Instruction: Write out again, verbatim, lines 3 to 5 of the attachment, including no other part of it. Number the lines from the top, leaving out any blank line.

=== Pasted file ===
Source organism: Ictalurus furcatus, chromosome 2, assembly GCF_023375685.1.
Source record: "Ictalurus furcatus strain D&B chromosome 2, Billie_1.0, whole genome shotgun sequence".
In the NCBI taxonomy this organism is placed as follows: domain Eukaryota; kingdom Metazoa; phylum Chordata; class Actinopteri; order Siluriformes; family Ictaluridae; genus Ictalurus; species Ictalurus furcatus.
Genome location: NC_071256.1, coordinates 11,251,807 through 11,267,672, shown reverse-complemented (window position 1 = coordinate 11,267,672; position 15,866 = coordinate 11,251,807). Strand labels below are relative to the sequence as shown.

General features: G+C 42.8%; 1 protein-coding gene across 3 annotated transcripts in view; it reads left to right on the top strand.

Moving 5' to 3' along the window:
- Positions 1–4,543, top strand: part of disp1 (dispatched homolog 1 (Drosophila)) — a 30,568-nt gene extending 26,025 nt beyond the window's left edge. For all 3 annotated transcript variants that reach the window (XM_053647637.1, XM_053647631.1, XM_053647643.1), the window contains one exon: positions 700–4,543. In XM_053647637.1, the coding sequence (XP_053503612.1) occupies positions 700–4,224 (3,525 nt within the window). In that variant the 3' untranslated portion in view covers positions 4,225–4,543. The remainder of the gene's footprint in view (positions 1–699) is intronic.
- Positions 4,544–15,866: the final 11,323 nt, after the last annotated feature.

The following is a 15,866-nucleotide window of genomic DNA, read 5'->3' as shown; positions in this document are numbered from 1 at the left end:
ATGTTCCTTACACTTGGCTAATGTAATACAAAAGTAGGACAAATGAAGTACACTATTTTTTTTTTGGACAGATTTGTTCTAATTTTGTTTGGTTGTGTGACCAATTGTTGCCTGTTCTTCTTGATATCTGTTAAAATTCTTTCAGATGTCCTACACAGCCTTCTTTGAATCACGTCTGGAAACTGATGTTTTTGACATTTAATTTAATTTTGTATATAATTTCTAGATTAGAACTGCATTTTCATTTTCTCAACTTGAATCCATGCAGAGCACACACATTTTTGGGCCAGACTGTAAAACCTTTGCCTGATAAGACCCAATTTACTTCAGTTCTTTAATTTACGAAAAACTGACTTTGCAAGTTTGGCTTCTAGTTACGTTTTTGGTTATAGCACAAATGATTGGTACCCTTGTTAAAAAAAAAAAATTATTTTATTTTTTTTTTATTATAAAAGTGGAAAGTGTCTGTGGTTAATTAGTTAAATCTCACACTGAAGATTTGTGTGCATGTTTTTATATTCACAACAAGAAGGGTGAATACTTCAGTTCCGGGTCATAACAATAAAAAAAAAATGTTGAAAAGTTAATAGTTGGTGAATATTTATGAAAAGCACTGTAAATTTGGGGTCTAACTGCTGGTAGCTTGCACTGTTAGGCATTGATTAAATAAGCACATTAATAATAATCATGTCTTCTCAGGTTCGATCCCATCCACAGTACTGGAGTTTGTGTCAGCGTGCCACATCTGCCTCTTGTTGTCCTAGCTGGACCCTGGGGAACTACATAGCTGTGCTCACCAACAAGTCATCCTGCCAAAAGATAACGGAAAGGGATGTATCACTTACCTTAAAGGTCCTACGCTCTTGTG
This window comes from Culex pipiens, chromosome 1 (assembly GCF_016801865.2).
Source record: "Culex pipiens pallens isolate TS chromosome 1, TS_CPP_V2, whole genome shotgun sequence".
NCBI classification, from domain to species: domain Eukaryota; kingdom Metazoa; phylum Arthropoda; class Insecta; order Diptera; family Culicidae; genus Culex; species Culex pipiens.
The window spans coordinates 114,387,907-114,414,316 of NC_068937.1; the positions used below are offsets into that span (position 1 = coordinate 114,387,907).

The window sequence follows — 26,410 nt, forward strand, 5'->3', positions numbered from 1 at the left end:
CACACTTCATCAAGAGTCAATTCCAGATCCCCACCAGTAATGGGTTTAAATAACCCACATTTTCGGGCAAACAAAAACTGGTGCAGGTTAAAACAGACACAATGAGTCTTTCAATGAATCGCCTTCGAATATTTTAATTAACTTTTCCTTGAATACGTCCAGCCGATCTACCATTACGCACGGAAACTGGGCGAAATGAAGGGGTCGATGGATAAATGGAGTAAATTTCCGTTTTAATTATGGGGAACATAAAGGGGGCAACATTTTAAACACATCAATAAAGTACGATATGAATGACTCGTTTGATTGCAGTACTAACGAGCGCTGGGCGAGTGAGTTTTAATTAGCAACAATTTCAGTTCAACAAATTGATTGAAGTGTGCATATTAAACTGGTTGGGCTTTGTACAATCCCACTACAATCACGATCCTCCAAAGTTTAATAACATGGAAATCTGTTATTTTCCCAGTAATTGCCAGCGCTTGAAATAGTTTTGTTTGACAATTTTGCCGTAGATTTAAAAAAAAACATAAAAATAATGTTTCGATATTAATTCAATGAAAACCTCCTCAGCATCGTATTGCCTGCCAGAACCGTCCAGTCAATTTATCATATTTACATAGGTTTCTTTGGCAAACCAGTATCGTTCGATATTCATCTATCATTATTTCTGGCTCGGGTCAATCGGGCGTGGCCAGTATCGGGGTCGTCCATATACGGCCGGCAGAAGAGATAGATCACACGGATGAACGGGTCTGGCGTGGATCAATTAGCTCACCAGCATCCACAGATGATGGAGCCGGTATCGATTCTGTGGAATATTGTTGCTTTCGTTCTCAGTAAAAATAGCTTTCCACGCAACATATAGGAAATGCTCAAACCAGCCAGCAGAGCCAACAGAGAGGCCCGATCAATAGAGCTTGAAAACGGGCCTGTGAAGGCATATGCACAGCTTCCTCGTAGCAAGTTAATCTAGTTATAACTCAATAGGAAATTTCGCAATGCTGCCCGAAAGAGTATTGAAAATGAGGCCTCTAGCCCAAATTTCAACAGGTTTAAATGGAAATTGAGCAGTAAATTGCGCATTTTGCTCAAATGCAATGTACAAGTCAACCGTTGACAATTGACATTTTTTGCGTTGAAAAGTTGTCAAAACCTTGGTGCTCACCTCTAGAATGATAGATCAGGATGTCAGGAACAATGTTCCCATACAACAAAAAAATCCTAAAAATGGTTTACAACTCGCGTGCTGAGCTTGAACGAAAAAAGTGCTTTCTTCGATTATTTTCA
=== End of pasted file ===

In the NCBI taxonomy this organism is placed as follows: domain Eukaryota; kingdom Metazoa; phylum Chordata; class Actinopteri; order Siluriformes; family Ictaluridae; genus Ictalurus; species Ictalurus furcatus.
Genome location: NC_071256.1, coordinates 11,251,807 through 11,267,672, shown reverse-complemented (window position 1 = coordinate 11,267,672; position 15,866 = coordinate 11,251,807). Strand labels below are relative to the sequence as shown.

General features: G+C 42.8%; 1 protein-coding gene across 3 annotated transcripts in view; it reads left to right on the top strand.